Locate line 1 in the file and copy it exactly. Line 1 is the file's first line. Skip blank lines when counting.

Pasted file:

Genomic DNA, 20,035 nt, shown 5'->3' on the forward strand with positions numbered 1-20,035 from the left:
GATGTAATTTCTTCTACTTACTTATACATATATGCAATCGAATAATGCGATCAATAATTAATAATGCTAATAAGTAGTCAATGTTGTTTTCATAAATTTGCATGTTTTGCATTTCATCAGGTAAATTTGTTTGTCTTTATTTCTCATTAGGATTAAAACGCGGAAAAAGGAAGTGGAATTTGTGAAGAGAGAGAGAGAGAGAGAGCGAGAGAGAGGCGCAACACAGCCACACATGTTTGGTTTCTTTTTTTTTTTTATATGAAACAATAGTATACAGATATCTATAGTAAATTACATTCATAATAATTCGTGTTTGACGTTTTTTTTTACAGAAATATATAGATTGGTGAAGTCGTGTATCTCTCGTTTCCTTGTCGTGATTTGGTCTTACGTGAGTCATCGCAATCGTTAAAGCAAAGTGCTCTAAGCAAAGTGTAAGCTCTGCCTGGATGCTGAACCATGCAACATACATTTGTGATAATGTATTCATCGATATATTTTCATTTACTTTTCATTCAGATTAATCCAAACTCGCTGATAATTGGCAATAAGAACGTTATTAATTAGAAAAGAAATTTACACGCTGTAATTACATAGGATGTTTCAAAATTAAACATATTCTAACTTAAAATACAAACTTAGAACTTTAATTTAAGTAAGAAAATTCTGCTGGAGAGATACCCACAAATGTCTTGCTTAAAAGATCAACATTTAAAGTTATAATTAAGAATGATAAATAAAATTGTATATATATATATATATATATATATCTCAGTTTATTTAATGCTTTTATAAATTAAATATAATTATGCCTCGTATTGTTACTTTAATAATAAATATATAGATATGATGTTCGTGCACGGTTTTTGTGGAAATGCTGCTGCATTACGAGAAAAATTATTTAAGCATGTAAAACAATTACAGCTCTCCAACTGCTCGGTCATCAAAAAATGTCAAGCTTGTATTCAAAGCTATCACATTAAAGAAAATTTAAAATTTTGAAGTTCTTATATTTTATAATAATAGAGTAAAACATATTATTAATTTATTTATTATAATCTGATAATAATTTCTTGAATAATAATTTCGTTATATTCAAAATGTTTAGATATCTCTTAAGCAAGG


Genomic DNA, 20,035 nt, shown 5'->3' on the forward strand with positions numbered 1-20,035 from the left: